Sea Turtles Found in Florida
Green Turtle - Named for the greenish color of its body fat, this turtle is listed as endangered in Florida.
Most green turtles nest in the Caribbean, but up to 2000 nests can be found in Florida each year. For centuries, these
turtles were hunted for their meat that was made into soup. Green turtles graze on the vast beds of sea grasses found
throughout the tropics and are the only sea turtles that eat plants.
Hawksbill Turtle - This turtle is a relatively small turtle, and has been hunted to the brink of extinction for
its beautiful shell. Once relatively common in Florida, these turtles now rarely nest here. They feed on sponges and
other invertebrates and tend to nest on small, isolated beaches.
Leatherback Turtle - This endangered turtle is the largest and most active of the sea turtles. Up to eight feet
in length, these huge turtles have a rubbery dark shell marked by seven narrow ridges that run the length of their back.
These turtles feed on jellyfish and soft-bodied animals. Ingestion of plastic bags and egg collecting are reasons for
mortality and population declines. About 200 leatherback nests are recorded in Florida each year.
Kemp's Ridley - The rarest and smallest of all, this endangered turtle feeds on crabs and shrimp. They nest on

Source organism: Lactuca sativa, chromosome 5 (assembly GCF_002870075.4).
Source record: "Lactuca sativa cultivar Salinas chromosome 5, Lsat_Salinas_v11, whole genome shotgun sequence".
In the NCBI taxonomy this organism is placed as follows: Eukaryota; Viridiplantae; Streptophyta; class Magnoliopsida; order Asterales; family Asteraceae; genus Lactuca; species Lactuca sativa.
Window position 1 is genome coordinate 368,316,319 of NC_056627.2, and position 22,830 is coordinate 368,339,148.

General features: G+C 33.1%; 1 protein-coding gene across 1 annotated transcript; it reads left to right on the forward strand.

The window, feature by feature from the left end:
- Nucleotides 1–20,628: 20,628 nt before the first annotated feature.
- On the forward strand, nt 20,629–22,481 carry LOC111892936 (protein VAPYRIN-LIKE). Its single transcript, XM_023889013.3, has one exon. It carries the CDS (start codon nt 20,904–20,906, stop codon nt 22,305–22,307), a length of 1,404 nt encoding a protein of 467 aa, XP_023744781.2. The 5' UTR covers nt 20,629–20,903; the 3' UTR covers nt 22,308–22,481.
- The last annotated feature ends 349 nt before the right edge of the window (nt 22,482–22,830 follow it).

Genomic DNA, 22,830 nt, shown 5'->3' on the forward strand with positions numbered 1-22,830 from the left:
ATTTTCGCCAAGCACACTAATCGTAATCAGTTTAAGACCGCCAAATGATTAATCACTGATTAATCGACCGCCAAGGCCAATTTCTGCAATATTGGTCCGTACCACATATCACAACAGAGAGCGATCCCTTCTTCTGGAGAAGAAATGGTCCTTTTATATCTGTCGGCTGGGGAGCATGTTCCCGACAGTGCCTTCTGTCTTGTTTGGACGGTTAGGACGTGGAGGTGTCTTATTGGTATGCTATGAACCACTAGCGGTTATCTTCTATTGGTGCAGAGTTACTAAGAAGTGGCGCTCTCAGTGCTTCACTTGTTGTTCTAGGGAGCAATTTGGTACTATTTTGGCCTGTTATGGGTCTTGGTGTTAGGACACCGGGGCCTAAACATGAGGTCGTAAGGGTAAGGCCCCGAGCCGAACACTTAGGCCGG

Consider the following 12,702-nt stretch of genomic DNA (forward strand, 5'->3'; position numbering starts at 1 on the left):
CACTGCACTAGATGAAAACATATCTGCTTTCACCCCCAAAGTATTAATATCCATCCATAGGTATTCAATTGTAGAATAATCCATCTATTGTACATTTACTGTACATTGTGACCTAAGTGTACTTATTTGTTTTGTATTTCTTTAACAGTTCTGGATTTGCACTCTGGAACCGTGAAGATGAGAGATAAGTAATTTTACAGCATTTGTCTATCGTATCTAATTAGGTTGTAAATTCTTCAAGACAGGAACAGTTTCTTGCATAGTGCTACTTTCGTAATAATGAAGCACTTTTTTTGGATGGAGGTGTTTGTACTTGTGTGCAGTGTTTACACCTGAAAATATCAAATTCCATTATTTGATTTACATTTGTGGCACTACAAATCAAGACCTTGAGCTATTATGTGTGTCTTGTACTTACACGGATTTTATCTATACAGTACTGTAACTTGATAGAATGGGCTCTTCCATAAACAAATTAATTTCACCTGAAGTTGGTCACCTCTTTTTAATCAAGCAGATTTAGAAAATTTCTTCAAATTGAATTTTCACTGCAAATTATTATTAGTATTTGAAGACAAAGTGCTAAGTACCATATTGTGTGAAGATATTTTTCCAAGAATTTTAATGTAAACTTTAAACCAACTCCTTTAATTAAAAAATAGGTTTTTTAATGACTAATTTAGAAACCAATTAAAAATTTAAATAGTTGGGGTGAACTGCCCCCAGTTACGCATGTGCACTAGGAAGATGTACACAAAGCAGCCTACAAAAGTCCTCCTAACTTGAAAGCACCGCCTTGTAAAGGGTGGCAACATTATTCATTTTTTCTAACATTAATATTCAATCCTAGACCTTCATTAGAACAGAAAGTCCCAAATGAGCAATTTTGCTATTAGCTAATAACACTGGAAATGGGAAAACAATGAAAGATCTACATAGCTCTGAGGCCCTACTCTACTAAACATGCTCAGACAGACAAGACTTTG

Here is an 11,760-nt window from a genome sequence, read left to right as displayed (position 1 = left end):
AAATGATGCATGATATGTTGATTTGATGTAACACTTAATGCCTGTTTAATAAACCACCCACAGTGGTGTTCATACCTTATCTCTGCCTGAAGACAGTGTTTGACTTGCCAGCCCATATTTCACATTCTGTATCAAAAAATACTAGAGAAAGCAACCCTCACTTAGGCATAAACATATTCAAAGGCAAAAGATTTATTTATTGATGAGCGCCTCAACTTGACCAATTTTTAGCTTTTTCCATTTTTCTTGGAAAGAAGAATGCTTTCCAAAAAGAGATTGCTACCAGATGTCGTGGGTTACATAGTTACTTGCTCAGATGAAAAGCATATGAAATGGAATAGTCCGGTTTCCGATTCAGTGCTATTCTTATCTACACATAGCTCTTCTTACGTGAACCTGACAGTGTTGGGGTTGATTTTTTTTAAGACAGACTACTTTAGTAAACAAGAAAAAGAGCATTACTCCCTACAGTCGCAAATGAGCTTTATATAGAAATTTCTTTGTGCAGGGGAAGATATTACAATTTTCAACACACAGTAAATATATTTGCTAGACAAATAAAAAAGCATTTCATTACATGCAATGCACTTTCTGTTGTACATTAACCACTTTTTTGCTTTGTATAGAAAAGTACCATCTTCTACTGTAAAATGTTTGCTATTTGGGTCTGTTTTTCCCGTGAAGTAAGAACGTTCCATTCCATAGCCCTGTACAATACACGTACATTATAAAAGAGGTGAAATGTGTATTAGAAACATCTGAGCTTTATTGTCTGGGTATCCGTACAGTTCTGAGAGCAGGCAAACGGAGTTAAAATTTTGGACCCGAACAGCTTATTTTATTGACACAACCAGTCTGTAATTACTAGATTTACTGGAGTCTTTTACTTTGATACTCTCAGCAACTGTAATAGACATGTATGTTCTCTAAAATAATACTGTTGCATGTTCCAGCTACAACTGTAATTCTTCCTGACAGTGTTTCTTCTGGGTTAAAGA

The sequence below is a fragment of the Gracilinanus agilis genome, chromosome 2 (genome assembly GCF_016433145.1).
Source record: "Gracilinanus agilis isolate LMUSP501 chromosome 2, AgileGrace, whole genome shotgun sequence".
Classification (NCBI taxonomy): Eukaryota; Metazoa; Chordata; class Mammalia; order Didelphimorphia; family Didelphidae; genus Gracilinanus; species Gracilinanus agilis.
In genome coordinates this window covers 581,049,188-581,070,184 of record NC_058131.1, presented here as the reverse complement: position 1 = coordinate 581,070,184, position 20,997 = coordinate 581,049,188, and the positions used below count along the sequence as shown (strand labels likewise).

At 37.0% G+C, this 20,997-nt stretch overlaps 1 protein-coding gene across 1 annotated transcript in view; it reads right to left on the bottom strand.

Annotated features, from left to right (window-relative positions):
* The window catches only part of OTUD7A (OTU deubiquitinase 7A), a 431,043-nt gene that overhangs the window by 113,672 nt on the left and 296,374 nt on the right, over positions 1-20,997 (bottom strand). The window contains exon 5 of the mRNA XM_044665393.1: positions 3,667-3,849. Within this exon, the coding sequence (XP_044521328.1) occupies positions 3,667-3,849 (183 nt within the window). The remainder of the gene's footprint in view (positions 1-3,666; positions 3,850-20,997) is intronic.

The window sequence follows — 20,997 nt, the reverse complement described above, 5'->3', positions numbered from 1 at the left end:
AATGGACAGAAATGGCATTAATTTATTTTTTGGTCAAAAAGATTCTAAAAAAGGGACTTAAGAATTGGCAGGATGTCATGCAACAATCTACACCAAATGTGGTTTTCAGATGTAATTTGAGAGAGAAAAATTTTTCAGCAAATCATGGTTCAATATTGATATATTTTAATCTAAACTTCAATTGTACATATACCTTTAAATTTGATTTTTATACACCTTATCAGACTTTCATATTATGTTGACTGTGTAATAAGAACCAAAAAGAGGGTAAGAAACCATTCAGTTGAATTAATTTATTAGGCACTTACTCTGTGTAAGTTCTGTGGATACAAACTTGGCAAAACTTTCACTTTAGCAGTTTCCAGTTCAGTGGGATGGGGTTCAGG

a single stretch of isolated beach along the Gulf Coast of Mexico.
Loggerhead Turtle - This is the most common sea turtle in Florida. It is classified as a threatened, but not
endangered species. Named because of its large head, that can measure up to ten inches wide, it’s powerful jaws crush
clams, crabs and encrusted animals on which it feeds. As many as 68,000 loggerhead nests have been found in Florida
• Florida beaches are home to 80% of Loggerhead turtles in the U.S.
• Turtles can migrate thousands of miles, but usually return to lay their eggs on the same beach where they hatched
• Sea turtles have existed for over one hundred million years
• It can take 15 - 50 years before a sea turtle is capable of reproducing
• Scientists estimate that only 1 in 1000 to 10,000 babies will survive to adulthood
• Sea turtles live their entire life in the ocean. The only time they come ashore is when the female lays her eggs.
• Sea turtles are reptiles. They breathe air, and can hold their breath for long periods of time.
• When its time to sleep, a loggerhead will wedge under a rock close to the shore, or take a snooze while floating on the surface of deep water
• Hatchlings weigh less than one ounce and are only two inches long. Adults can grow over 3 feet long and weigh 200 to 300 pounds!
• The nest temperature during incubation determines a sea turtle's sex. Boys like it cool - Girls like it hot.
• Sea turtles have great underwater vision, but are nearsighted out of the water.
• Although sea turtles do not have external ears, they are capable of hearing low frequency sounds and vibrations
• Sea turtles use their strong jaws to crush a diet of crabs, shrimp, mussels, and jelly fish.